A wonderfully preserved copy of the Bay Psalm Book, Massachusetts, 1640. Named for the Massachusetts Bay Colony, it is the first book printed in English in America. To say its style is plain would be an understatement; in keeping with the monochromatic lives of its Puritan creators, the book uses types brought from England, but does so without any discernible order. However, it is the first to employ Hebrew type in America, denoting a scholarly motivation among the Puritans.




The Good News in Africa 
— 
Published by American missionaries in west-central Africa in 1879, this St. John's Gospel is printed in the Dikele language of the Bakele people. A Reverend Preston, in a letter dated January 1865, revealed how he had translated John's Gospel into Dikele years previously, but it is not known if this is a product of his work.




Title page of a small Jewish prayer book named Small Offering. The title alludes both to the book's own diminutive size and to its popularity as a parting gift to travelers. The text went through several print runs during the mid 19th century in America, as tens of thousands of Jews fled central Europe. This copy is dated 1860.




Found in translation: The word targum means translation in Aramaic, and usually is used to refer to the Aramaic translation of the Hebrew Bible, known as Targum Onkelos. This small Pentateuch was designed specifically to allow for the fulfillment of the Talmudic dictum that each individual read the weekly Torah portion twice in the original Hebrew, and once in Aramaic.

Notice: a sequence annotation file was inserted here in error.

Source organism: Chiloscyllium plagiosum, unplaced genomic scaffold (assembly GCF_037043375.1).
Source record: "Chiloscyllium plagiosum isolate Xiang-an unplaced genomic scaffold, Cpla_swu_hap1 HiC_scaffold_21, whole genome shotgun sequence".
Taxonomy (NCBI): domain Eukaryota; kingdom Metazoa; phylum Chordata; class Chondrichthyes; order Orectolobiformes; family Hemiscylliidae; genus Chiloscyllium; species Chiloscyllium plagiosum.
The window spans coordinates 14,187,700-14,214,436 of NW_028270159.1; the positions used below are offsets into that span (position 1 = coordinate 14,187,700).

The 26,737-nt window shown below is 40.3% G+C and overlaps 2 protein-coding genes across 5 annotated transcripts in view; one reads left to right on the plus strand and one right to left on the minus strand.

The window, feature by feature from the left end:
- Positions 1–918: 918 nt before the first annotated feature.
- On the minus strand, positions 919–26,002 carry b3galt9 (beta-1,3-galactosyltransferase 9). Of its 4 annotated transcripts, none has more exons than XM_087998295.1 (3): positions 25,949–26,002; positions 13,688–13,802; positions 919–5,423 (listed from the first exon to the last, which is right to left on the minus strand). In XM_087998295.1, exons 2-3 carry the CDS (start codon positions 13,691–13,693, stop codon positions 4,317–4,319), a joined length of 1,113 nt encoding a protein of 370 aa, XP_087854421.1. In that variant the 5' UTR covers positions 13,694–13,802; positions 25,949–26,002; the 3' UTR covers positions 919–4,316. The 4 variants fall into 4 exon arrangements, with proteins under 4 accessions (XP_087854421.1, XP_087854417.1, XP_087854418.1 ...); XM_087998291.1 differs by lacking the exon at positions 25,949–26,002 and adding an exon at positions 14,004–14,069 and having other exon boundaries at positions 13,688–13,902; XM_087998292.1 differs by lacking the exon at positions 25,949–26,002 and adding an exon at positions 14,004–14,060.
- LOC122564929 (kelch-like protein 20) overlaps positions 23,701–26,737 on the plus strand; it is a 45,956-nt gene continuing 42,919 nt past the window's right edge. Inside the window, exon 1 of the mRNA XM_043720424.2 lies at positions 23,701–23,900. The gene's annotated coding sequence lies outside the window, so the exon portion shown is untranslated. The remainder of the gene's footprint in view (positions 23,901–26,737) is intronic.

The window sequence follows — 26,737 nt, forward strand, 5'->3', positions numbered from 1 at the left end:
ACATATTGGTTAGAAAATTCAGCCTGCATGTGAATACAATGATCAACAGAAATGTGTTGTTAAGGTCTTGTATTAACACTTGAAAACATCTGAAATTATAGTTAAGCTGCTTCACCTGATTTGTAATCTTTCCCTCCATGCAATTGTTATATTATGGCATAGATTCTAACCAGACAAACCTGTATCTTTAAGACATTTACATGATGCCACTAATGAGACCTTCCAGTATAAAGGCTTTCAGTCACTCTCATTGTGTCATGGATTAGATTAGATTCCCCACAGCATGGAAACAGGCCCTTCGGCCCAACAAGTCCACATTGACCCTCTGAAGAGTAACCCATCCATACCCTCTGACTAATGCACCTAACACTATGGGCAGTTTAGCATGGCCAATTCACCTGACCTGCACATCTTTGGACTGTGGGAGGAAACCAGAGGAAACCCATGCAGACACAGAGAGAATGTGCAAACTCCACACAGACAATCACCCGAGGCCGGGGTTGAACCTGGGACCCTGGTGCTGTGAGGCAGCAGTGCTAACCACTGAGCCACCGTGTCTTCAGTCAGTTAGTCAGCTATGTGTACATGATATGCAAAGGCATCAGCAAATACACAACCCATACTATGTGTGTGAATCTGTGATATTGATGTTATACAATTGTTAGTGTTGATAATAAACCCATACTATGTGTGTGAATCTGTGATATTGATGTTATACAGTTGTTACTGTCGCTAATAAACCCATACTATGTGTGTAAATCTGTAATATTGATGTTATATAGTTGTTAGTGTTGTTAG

The first Bible printed in Spanish, 1553. The Ferrara Bible was based on the Ladino version of the Tanakh used by Sephardic Jews at a time when Jews were not permitted to live as Jews in Spain. Their choices were conversion to Christianity or expulsion from the land. Many opted to keep their faith to themselves while living outwardly as Christians; one version of the Ferrara was printed for Christian readers.




A Hebrew-Yiddish glossary from 1604, titled A Good Lesson. It is arranged in order of the sequence of Biblical texts. Shown here on the left are terms from the opening of Proverbs; on the right is a polemical work by David Kimhi (c.1160-1235) refuting Christian interpretations of the Hebrew Bible.




The Bible in Japanese, published in 1955. Bibles in Japan and the rest of Asia were nothing new by the mid 20th century, although in Japan, toleration of Christianity varied between persecution and some acceptance between the 16th and 19th centuries. After the Second World War, with a national constitution penned by the American-occupation government, Christianity gained actual popularity.




Epithets of God — From 18th century Iran, this selection of texts was compiled for the use of religious students more comfortable with Persian than with Arabic. The traditional epithets of God, recited as a devotional exercise, are given in both languages, and also are rendered numerically.




More from al-Nayrizi 
— 
The calligrapher of this book of prayers also was Ahmad al-Nayrizi. The book, from mid 18th century Iran, contains prayers for every day of the week, and is open here to Friday and Saturday.




Anthology of Suras and Prayers from Iran, 1732. The work of Ahmad al-Nayrizi again. Features prayers in Arabic partially translated into Persian. This duality offers the user prayers appropriate to a wide variety of personal circumstances.




Epithets of the Prophet, Medina, Arabia, 1847. Manuscripts devoted to praises of the Prophet were created for personal use in many parts of the Ottoman Empire. This copy of Dala'il al-Khayrat is a handsome example of such. It is open to a list of names by which the Prophet may be addressed, which often is recited as a litany.